But The Daily Show, alas, preaches mainly to the choir. Surely few Trump supporters watch it. However, the show often puts them on camera, illuminating the problem we face. One, on a recent episode, when asked for the first word coming to his mind to describe Trump, replied “honest.”

He probably believes in God and Heaven too. And the Easter Bunny.

Truth, decency, responsibility, sanity — I am now a Democrat

June 20, 2017

On May 14 I renounced here my 53-year Republican affiliation. I said I couldn’t yet join the Democrats.

But now the other shoe has dropped. As I’m fond of saying, the perfect shouldn’t be the enemy of the good.

This is, again, a matter of culture trumping ideology. It’s not about policy. More importantly today, Democrats represent truth, decency, responsibility, and sanity.

How sad that that’s what it comes down to.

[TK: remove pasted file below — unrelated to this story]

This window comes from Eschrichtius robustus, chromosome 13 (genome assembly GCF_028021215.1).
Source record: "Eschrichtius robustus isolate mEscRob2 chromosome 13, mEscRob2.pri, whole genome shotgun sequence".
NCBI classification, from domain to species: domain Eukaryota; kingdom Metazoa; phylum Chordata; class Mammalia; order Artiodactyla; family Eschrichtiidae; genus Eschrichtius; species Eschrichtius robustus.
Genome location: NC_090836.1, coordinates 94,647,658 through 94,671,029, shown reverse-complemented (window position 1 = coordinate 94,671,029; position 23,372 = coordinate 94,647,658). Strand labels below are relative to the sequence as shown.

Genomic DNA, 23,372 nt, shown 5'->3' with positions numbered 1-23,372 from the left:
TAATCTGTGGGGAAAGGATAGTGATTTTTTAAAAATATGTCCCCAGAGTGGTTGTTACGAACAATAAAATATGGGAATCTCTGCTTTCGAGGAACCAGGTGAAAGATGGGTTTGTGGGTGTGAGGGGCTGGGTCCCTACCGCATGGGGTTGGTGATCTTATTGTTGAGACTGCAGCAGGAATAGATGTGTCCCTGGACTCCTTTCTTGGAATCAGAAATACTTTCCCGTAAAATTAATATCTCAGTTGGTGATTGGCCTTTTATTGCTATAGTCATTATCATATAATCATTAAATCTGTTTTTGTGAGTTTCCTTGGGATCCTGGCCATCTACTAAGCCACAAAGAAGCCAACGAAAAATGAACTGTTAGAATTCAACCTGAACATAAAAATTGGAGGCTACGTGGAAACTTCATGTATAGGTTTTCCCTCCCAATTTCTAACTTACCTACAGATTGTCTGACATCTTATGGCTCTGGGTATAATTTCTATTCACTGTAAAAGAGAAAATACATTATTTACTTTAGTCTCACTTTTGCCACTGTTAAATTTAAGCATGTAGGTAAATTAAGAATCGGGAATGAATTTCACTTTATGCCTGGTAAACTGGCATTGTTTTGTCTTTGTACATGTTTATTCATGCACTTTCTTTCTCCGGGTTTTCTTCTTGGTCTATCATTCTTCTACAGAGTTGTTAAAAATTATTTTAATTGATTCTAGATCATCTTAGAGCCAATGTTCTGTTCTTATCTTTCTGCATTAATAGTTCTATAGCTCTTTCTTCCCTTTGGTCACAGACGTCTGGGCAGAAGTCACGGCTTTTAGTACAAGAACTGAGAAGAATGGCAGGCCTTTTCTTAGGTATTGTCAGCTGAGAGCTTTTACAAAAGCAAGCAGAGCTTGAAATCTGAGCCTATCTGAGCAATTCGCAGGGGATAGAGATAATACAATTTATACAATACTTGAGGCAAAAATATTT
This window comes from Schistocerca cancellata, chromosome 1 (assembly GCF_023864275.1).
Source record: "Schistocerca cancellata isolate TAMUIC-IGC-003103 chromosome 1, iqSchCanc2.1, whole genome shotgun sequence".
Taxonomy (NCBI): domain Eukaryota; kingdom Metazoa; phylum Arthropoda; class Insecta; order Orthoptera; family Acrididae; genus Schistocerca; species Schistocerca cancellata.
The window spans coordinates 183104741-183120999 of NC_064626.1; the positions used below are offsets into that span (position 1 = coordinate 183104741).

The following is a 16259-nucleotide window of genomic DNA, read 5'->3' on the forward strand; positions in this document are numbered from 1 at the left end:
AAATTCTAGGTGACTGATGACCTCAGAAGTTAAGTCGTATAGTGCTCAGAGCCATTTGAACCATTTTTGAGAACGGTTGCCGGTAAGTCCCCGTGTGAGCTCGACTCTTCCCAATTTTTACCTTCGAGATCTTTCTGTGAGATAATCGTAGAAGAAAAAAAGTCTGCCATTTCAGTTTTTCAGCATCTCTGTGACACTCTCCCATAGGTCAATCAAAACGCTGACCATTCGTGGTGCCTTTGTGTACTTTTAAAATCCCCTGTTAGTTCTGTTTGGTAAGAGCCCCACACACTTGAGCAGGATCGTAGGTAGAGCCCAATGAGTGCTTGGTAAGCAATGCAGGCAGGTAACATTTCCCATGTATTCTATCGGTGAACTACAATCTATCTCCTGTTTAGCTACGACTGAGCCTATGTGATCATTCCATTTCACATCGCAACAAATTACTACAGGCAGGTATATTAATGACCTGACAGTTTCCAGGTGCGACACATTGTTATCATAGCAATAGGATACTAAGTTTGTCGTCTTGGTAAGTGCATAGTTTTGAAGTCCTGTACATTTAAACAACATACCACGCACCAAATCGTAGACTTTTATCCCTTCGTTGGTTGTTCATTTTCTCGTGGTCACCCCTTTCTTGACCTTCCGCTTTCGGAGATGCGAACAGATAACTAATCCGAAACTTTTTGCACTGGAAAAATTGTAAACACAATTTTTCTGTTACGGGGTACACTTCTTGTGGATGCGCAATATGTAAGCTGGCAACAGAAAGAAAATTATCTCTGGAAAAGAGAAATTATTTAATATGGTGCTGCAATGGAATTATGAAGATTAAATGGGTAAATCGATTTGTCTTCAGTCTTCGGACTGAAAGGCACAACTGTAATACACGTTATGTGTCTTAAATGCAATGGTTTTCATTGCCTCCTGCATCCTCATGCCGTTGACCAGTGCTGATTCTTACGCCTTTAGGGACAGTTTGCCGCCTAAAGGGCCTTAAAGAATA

In New York, party enrollment is required to vote in primaries. The GOP is too far gone to the dark side for my primary vote there to be useful; while I am very concerned about the direction Democrats take in shaping the alternative. I want to have a vote on that.

Truth, decency, responsibility, sanity — that should be their theme. But many on the left have classically illiberal instincts. Despite their “diversity” talk, they’re intolerant of deviations from their party line. There’s a danger Democrats will indulge in ideological purity trials. The Economist sees signs of it already.